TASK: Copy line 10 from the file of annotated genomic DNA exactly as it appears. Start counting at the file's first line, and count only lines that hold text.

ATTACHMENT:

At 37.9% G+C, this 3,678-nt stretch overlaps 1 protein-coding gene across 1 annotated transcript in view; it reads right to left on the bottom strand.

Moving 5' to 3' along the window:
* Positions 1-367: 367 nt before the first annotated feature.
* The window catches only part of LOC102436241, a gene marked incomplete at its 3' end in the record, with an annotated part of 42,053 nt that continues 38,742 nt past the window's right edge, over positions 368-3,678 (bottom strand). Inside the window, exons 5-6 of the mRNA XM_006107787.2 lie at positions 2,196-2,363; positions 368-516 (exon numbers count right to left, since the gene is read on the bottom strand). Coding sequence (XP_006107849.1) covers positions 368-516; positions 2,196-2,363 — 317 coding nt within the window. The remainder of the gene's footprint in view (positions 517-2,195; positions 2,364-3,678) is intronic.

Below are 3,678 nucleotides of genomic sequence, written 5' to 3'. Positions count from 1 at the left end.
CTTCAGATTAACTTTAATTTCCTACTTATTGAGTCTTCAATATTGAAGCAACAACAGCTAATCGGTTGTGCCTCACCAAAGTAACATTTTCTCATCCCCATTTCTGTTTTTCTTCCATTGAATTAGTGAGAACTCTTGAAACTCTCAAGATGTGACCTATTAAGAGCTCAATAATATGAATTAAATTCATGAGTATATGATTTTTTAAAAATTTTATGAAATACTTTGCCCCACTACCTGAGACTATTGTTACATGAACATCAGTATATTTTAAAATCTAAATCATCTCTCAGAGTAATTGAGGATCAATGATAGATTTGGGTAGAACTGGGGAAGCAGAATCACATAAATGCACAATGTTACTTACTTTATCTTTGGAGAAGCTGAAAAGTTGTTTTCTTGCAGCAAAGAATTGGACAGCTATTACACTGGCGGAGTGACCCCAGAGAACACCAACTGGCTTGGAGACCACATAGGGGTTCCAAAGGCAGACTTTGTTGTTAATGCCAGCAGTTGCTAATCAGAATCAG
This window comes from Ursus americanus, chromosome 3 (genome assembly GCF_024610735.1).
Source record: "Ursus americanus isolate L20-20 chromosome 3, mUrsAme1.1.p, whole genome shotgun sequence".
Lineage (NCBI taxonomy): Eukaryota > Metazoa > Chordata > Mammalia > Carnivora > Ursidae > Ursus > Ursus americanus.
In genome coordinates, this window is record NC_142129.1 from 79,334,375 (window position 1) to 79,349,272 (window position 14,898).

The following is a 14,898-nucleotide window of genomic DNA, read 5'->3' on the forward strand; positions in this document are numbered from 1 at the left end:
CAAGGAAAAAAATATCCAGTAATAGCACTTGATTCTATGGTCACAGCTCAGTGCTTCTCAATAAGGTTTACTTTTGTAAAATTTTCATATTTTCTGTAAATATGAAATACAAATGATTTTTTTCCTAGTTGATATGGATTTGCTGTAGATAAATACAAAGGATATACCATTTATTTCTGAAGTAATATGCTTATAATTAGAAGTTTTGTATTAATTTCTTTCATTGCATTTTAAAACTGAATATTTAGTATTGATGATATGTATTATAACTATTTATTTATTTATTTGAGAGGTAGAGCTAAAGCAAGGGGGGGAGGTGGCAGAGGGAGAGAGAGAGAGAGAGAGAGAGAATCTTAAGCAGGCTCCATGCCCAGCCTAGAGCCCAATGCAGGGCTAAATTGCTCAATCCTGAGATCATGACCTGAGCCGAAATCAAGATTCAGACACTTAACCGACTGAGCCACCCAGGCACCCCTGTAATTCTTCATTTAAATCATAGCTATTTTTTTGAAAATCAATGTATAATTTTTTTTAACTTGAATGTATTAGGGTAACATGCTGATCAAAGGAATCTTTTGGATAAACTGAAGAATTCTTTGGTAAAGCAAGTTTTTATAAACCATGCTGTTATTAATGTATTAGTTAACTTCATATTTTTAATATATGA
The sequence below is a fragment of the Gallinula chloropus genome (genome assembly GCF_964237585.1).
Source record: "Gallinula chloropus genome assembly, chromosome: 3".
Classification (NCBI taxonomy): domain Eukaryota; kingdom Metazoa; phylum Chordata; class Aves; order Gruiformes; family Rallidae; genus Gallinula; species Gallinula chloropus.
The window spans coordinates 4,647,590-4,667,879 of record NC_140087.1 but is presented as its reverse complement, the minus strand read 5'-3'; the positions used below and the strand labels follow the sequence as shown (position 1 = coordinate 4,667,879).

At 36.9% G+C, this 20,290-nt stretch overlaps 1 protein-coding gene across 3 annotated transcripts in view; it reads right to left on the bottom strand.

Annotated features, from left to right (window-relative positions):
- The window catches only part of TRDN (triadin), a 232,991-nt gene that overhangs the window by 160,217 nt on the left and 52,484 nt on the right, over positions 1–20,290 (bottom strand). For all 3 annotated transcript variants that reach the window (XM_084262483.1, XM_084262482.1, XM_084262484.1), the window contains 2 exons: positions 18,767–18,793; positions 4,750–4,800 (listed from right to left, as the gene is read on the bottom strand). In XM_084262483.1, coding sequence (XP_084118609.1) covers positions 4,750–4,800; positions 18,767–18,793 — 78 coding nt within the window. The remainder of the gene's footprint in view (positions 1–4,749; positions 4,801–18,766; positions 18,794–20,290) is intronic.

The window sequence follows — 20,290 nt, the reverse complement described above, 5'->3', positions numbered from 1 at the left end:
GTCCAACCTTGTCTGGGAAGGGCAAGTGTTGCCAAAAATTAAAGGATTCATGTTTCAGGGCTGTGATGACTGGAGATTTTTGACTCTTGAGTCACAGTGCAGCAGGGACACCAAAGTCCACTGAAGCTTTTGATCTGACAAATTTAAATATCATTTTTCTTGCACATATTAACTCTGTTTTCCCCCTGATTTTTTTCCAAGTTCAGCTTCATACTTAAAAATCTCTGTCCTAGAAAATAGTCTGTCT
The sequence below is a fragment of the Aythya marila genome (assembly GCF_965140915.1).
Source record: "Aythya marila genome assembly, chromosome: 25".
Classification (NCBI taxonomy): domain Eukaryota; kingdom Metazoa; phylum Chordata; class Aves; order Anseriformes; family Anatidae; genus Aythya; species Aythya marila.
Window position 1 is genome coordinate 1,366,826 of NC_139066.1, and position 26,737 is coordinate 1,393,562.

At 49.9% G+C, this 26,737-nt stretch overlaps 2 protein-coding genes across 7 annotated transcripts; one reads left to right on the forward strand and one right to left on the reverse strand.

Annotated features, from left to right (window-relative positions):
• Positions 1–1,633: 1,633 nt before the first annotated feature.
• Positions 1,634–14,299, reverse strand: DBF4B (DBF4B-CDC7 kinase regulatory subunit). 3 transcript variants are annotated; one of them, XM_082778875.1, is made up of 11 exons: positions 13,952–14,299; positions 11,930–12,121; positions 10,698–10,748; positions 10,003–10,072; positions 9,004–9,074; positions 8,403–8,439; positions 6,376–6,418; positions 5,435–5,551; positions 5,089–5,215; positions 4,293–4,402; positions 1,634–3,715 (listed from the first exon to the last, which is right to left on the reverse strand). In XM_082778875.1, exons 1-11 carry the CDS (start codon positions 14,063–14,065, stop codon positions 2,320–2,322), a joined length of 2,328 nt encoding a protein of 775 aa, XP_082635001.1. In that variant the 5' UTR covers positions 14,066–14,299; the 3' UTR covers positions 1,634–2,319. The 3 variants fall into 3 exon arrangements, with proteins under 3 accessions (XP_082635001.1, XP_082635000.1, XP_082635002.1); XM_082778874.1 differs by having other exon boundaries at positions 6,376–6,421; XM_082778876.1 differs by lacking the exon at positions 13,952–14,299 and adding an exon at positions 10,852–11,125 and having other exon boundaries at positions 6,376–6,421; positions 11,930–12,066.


In genome coordinates, this window is record NC_142129.1 from 79,334,375 (window position 1) to 79,349,272 (window position 14,898).